Saving Soaps

Mala Bhattacharjee had a very interesting “Soapbox Column” in the July 21, 2009 issue of Soap Opera Weekly. Going off of Guiding Light’s finale she speculates the stories other soaps would tell if they too faced a death sentence. She speculates “Personally, I think we’d see a marked change in the writing – and viewers would actually start seeing the stories that should be told, instead of the-powers-that-be’s grandiose pieces of soap fan fiction.” After running through the stories she’d like them to see, she explains it’s “because at the end of the day, soaps should be about family, about love, about returning to those basic values….And here’s the thing: these are all stories we could see without cancellation actually looming. How about we just pretend soaps are under the gun? Much like Scheherazade staving off her own execution by weaving gorgeous tales, daytime can earn a reprieve by telling fans the stories they actually want to hear.” p. 8

I think that she has a point. Soaps don’t need to find the next big thing, they need to return to their roots, what really makes a soap a soap. They need to have some characters be solid couples and face their problems together. They need to balance the pain and problems with happiness and joy. They need to take advantage of the fact they are on so long to play all the beats of a story, all the connections between people instead of hurrying through. Soaps are still an important part of many people’s lives and even if they are not ever going to be back up to the ratings they experienced when there were only 3 networks to choose from, they fill a true need, and will likely exist in some form for decades to come, even if the mega budgets of the 1980s never come back. In many ways the Internet Soaps of today are much closer in production standards to the short and relatively cheap production values of radio and early TV soaps. Perhaps they are the answer, perhaps the answer is elsewhere, but I think if people look for it they will find one.

In an article called” Bringing Sexy Back” in the Feb. 16, 2010 issue of Soap Opera Digest, TV Guide columnist (and author of some of the best coverage of the GL cancellation) Michael Logan chimed in with a similar thought. “We no longer see those ‘slow-burn’ romances that soaps used to take the time to build up. The shows are so eager to find popular couples that characters get together very quickly, but I think it’s the journey to get them together that’s sexy….In the past, it was a big event when couples actually had sex on-screen because it took so much time for them to get there….It’s not like that anymore because everything plays out so fast. I realize that the pace has changed, but romance novels are still really popular. People still want to see that complete love story played out over time.”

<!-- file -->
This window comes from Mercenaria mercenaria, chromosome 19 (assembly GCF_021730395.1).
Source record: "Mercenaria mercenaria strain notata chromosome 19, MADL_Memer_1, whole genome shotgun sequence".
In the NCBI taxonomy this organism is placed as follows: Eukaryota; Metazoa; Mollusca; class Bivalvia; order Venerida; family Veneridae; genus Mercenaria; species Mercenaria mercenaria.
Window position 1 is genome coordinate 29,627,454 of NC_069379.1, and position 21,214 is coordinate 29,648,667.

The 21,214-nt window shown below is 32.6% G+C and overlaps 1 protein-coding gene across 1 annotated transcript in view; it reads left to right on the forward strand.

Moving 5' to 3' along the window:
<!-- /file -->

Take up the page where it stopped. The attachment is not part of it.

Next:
Steve Burton who plays Jason on General Hospital chimed in that soaps need to play out all the beats of their love story. “Sexy is more than being shirtless in love scenes. I think that soaps have gotten away from the romance that’s needed, just the basic story of a man and a woman in love. And that’s what soap operas were in the beginning. I think that if they can find that balance, then they’ve got something again.” p.64

Robansuefarm is the handle of one of Manny and Guiding Light‘s biggest fans following in her family’s footsteps of Guiding Light fandom since 1939. This blog is an effort to make it easy to find Guiding Light and especially Manny online. Check back here for her blog, find fanfic previews and fake WSPR newscasts on her YouTube, find podcasts that look back to old shows and audios of her fanfics on Blog Talk Radio, and finally follow her on Twitter and Facebook.

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3 Responses to “Saving Soaps”

  1. natnic Says:

    Yes soaps need to get back to slow burn stories. Mala often makes the point that the reason she always liked the same-sex love stories so much is that the writers were forced (by potential backlash? squeamishness on the part of execs?) to write the stories carefully and build the stories very slowly and gradually. She really has a point. The writers took an entire year to get Olivia and Natalia to say “I love you.” I remember when you could count on it taking two years from the time the characters first met to the time they landed in bed or at the altar.

  2. soapfanccb Says:

    def. agree w/what natnic says above, actually couldn’t agree more!!

  3. glmanny Says:

    Reblogged this on Glmanny's Blog and commented:

    What will it take to save soaps.

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